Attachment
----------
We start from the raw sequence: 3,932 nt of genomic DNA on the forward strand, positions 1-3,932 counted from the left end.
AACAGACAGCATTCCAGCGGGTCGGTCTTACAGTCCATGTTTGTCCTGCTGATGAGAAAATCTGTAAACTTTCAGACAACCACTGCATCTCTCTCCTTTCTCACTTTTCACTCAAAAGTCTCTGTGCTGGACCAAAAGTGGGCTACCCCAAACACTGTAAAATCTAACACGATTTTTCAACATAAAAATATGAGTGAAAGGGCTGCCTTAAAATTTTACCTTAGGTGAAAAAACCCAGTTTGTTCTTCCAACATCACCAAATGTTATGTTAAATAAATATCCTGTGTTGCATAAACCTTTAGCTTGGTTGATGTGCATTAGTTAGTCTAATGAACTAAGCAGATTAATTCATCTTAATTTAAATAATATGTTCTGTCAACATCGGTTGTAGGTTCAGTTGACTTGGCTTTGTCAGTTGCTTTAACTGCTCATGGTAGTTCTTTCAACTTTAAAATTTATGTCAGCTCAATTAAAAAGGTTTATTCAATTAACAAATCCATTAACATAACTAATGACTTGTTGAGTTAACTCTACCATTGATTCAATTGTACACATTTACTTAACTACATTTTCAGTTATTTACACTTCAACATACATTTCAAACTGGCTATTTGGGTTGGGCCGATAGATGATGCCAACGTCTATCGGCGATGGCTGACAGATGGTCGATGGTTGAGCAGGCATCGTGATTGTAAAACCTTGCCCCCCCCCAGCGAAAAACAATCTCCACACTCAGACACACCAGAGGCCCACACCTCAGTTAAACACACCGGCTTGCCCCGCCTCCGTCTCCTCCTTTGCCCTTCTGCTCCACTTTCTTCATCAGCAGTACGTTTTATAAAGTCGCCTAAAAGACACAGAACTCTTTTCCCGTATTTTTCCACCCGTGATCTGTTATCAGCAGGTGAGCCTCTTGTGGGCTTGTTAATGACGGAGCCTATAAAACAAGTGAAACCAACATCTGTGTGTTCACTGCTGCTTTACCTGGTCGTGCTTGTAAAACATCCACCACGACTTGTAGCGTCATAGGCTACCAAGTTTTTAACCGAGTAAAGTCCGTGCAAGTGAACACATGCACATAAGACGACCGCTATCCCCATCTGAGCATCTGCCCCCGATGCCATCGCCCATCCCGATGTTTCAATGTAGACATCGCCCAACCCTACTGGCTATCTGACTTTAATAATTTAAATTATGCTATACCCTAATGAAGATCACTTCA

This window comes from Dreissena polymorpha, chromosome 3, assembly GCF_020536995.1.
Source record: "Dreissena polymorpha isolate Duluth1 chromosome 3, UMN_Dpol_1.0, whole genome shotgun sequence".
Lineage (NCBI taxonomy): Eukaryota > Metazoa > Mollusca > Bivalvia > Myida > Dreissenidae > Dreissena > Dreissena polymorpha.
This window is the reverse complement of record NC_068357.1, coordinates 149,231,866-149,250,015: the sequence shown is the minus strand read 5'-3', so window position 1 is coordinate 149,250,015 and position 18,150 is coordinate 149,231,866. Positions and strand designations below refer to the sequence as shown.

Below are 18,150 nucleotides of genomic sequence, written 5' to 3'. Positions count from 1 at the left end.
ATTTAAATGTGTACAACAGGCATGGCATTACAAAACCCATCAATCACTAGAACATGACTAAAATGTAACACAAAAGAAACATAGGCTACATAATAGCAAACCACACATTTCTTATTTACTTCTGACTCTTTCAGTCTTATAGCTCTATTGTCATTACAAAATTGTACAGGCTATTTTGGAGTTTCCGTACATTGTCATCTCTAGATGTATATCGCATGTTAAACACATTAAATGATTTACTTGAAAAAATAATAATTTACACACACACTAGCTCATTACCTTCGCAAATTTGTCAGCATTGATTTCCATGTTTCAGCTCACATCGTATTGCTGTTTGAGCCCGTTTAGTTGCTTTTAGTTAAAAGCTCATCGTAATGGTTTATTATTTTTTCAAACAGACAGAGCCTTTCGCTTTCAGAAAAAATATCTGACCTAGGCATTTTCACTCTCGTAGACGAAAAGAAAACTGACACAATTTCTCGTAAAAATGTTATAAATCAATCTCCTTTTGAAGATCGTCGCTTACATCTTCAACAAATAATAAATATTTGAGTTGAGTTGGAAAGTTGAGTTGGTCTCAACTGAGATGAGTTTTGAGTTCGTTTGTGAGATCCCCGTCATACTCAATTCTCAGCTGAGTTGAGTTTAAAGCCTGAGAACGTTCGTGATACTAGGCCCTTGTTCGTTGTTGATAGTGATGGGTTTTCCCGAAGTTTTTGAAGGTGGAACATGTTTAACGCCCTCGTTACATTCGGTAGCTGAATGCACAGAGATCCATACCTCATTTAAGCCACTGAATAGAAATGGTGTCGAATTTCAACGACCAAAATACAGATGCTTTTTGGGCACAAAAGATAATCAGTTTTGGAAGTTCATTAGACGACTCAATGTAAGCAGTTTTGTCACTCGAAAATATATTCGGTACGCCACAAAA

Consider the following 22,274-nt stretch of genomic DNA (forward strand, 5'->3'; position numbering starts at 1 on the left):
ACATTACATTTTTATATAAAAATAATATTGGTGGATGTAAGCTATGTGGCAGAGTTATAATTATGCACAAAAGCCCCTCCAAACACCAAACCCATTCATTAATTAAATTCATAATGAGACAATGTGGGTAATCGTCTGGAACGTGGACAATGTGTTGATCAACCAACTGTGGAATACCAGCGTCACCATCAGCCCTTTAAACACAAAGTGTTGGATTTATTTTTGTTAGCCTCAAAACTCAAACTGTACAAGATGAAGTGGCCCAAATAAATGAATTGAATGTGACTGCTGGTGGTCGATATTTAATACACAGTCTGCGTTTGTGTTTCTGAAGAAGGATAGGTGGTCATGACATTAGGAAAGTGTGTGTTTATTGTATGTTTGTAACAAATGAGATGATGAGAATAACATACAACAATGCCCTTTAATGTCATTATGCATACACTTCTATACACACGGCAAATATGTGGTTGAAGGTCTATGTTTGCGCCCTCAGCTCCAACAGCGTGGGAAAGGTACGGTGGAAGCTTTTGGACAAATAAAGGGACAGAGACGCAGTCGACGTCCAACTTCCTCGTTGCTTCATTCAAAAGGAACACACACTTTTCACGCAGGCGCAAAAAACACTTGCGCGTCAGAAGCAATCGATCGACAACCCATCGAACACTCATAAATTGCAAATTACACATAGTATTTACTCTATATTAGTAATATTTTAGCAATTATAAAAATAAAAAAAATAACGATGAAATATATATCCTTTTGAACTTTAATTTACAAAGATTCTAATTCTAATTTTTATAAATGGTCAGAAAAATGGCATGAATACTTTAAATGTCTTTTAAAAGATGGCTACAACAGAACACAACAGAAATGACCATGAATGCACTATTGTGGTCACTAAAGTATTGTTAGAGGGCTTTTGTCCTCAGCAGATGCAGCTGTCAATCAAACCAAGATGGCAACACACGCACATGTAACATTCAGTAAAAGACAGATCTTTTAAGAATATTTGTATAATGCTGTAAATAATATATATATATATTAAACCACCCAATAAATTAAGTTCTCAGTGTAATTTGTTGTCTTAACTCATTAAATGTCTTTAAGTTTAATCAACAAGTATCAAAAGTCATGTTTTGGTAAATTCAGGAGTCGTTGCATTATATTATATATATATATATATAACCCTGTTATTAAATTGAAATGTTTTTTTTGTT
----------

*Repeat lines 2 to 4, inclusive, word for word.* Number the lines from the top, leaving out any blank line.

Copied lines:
AACAGACAGCATTCCAGCGGGTCGGTCTTACAGTCCATGTTTGTCCTGCTGATGAGAAAATCTGTAAACTTTCAGACAACCACTGCATCTCTCTCCTTTCTCACTTTTCACTCAAAAGTCTCTGTGCTGGACCAAAAGTGGGCTACCCCAAACACTGTAAAATCTAACACGATTTTTCAACATAAAAATATGAGTGAAAGGGCTGCCTTAAAATTTTACCTTAGGTGAAAAAACCCAGTTTGTTCTTCCAACATCACCAAATGTTATGTTAAATAAATATCCTGTGTTGCATAAACCTTTAGCTTGGTTGATGTGCATTAGTTAGTCTAATGAACTAAGCAGATTAATTCATCTTAATTTAAATAATATGTTCTGTCAACATCGGTTGTAGGTTCAGTTGACTTGGCTTTGTCAGTTGCTTTAACTGCTCATGGTAGTTCTTTCAACTTTAAAATTTATGTCAGCTCAATTAAAAAGGTTTATTCAATTAACAAATCCATTAACATAACTAATGACTTGTTGAGTTAACTCTACCATTGATTCAATTGTACACATTTACTTAACTACATTTTCAGTTATTTACACTTCAACATACATTTCAAACTGGCTATTTGGGTTGGGCCGATAGATGATGCCAACGTCTATCGGCGATGGCTGACAGATGGTCGATGGTTGAGCAGGCATCGTGATTGTAAAACCTTGCCCCCCCCCAGCGAAAAACAATCTCCACACTCAGACACACCAGAGGCCCACACCTCAGTTAAACACACCGGCTTGCCCCGCCTCCGTCTCCTCCTTTGCCCTTCTGCTCCACTTTCTTCATCAGCAGTACGTTTTATAAAGTCGCCTAAAAGACACAGAACTCTTTTCCCGTATTTTTCCACCCGTGATCTGTTATCAGCAGGTGAGCCTCTTGTGGGCTTGTTAATGACGGAGCCTATAAAACAAGTGAAACCAACATCTGTGTGTTCACTGCTGCTTTACCTGGTCGTGCTTGTAAAACATCCACCACGACTTGTAGCGTCATAGGCTACCAAGTTTTTAACCGAGTAAAGTCCGTGCAAGTGAACACATGCACATAAGACGACCGCTATCCCCATCTGAGCATCTGCCCCCGATGCCATCGCCCATCCCGATGTTTCAATGTAGACATCGCCCAACCCTACTGGCTATCTGACTTTAATAATTTAAATTATGCTATACCCTAATGAAGATCACTTCA

This window comes from Dreissena polymorpha, chromosome 3, assembly GCF_020536995.1.
Source record: "Dreissena polymorpha isolate Duluth1 chromosome 3, UMN_Dpol_1.0, whole genome shotgun sequence".